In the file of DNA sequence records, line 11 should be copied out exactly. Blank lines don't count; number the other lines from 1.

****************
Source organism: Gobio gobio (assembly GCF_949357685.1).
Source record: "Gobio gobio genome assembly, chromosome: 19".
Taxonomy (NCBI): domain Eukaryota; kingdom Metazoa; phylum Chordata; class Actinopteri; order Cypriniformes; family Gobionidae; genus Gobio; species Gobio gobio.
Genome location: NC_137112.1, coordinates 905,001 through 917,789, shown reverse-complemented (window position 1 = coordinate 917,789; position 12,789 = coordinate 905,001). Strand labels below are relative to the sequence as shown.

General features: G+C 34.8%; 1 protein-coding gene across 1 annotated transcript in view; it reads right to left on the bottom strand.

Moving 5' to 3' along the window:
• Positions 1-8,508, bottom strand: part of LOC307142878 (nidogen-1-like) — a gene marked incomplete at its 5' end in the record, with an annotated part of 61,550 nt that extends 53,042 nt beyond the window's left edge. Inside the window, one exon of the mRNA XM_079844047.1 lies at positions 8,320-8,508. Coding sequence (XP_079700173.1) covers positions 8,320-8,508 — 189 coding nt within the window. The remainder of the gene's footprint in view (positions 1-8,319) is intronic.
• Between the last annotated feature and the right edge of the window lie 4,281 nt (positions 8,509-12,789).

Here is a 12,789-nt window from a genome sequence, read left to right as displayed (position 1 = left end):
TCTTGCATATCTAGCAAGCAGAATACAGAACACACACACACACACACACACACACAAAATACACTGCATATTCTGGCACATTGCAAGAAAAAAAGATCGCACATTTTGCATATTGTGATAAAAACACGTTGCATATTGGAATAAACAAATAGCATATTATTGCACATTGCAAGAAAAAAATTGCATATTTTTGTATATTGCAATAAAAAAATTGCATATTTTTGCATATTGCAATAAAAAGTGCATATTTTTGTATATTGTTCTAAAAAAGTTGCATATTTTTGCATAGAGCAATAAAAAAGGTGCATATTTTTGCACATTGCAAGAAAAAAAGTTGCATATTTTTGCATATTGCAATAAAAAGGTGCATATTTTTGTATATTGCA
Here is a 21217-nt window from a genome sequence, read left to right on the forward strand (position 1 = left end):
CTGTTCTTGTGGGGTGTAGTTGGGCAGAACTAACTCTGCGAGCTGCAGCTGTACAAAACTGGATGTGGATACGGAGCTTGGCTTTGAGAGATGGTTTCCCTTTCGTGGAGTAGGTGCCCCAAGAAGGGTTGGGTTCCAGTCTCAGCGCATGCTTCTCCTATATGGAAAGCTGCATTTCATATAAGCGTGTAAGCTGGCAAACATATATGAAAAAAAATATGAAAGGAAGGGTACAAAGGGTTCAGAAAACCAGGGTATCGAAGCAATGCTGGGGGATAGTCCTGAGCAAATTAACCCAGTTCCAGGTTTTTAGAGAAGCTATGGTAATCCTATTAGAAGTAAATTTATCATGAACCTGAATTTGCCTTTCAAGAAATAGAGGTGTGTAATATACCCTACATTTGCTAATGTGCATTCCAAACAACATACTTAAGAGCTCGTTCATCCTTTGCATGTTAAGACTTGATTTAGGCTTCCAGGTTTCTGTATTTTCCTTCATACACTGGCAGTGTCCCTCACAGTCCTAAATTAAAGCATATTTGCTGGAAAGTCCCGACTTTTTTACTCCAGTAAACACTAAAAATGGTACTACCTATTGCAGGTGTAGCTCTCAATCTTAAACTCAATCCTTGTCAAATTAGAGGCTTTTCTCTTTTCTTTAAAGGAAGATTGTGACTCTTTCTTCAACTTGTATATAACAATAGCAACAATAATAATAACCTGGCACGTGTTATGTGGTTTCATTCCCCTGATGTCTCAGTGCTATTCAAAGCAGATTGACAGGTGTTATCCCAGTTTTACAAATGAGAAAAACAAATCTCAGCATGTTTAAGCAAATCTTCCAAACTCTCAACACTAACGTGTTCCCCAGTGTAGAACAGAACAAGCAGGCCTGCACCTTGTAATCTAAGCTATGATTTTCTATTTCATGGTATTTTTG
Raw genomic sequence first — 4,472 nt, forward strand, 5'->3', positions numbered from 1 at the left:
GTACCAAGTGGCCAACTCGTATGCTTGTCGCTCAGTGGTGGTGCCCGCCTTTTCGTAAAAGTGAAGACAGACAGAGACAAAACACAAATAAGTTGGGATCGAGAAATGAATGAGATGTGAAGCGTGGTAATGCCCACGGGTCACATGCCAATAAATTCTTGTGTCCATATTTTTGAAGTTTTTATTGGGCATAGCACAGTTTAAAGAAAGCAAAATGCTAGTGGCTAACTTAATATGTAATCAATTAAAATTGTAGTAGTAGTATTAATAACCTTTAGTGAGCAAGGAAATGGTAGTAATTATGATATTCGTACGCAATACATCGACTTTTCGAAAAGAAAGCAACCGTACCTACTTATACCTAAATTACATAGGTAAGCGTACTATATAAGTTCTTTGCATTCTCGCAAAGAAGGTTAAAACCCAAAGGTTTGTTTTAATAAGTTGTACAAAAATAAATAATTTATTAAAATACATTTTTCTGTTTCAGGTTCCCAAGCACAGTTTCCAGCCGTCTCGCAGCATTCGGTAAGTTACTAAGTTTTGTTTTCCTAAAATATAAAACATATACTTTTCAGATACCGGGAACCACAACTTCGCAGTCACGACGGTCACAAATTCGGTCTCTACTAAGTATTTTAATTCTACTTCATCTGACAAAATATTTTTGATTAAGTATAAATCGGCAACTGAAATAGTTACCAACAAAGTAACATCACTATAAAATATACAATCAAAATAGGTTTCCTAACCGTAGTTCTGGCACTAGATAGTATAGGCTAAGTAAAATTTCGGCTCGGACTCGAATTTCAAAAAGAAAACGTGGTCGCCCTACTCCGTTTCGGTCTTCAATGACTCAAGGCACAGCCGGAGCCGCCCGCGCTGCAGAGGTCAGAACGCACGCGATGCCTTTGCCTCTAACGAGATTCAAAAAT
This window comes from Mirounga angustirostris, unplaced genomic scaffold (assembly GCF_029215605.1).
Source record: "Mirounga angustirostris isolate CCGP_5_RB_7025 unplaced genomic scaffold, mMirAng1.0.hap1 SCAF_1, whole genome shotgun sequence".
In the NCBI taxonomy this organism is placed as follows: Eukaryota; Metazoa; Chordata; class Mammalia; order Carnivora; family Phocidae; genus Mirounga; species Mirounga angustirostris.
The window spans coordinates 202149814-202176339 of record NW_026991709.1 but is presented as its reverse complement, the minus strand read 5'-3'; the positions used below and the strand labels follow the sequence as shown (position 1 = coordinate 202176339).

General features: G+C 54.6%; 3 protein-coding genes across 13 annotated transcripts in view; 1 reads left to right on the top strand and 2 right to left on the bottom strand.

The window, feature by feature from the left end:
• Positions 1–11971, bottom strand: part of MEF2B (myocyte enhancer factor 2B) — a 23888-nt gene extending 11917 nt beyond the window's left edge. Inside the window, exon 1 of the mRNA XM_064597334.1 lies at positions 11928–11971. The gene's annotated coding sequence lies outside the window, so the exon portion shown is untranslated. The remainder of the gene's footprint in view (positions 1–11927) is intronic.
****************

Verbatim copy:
Here is a 21217-nt window from a genome sequence, read left to right on the forward strand (position 1 = left end):